Tara Cull - ArchiEnglish 40:03

Yeah, it's like a ladder, isn't it? You've got to take one step at a time to get to the top.

Simon Brown 40:07

Yeah. 100%. Yeah, exactly. It's my last piece of advice that I give to, to all of my clients is to make use of the dead time. And what I call is dead time is time spent in queues or when you're driving, or when you're waiting at the post office. And that's what I encourage people to listen to podcasts, listen to English, English music, or to use an app for your if you live near where I live in Paris, you take a lot of public transport, you know, most people on public transport and glued to the phone, that's fine to do that. But maybe use an app like memrise or Duolingo or something like that, just take advantage of those little 1520 minutes, 30 minute periods, that you would that you would spend doing something else? Yeah, you know, try and surround yourself with with the language as much as you can. And a good way of doing that is using that that dead time.

Tara Cull - ArchiEnglish 40:56

Great. Okay, so three really important pieces of advice. Don't worry so much about your accent, the learning is incremental, and then three, use the dead time. That's definitely something that I do with my French learning, actually. So if I'm cooking in the kitchen or anything, I've always got my headphones in my head listening to something and trying to make the most of that, that dead time.

Simon Brown 41:20

Yeah, exactly. And that's when you do that, like I used to do the same. When I was living closer to Paris, the restaurant I worked at was about four K's from my apartment. And I would go by foot and come home by foot. And so I would listen to BFM or RTL while I was doing that. And the good thing about those stations is that they're there in a loop. So the sort of the news is the same, like in one hour, you can hear the same news story maybe four times. And so I would as I was walking to work, I you know, sometimes I wouldn't understand a thing. And that's okay. But like I would, I would know that it's coming around again in 15 minutes. And just to wait for it know that I got that word, they got that word. So just try and surround yourself with the with the language as much as you can.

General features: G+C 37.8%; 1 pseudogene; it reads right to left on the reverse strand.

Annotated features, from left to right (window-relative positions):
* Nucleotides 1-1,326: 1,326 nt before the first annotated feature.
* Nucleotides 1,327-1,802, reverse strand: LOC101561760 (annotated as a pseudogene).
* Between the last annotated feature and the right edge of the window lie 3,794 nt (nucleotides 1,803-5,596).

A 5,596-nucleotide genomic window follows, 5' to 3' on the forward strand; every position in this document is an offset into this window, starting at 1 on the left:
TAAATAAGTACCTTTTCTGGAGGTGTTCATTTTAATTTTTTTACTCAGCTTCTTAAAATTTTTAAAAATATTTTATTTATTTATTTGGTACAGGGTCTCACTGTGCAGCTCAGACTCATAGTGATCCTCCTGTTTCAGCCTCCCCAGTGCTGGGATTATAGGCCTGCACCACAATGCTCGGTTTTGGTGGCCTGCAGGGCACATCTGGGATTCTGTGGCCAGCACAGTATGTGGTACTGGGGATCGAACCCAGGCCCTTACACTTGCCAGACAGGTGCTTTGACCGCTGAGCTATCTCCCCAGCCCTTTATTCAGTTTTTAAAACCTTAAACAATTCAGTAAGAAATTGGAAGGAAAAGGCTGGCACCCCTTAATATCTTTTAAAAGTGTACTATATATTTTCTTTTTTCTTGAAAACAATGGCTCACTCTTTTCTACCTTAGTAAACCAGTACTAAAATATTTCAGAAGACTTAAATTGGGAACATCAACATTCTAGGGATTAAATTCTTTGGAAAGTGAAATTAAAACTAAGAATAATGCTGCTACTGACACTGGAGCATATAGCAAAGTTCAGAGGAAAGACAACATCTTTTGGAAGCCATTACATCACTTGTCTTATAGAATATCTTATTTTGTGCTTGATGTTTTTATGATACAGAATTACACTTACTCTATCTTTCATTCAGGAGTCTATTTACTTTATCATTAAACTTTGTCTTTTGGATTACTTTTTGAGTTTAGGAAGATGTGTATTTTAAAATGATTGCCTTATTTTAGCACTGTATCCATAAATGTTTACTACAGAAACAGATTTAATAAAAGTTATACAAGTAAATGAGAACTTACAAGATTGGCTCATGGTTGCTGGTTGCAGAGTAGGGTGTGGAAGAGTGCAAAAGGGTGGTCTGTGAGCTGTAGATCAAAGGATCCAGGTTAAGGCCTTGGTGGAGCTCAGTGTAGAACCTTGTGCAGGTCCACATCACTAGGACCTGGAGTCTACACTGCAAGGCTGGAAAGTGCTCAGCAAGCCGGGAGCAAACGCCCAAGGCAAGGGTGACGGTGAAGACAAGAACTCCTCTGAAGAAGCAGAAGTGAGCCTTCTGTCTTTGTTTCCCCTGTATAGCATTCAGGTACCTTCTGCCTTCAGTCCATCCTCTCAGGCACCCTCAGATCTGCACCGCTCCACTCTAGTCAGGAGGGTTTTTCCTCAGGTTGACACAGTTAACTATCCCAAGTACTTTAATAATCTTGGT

Tara Cull - ArchiEnglish 42:05

Yeah, absolutely. And I think that's exactly why I'm making this podcast, you know, to give my clients the listening resource that to think about and listen to things that are relevant to them, but that they can listen on repeat it because the language is going to repeat itself as you say.

42:22

Exactly. Yeah.

42:24

Last question.

Tara Cull - ArchiEnglish 42:25

Sorry, go. Yeah,

Simon Brown 42:27

I was gonna say you also have fantastic exposure to the Australian accents.

Tara Cull - ArchiEnglish 42:31

Exactly. And this this particular episode, we're gonna have lots of exposure to the Australian accent. Even our accents are slightly different because you come from Brisbane mind Melbourne. So we have slightly

Simon Brown 42:42

Do you. Do you think there is major differences in the Australian accent in Australia? Because that's a question I get asked all the time.

Tara Cull - ArchiEnglish 42:50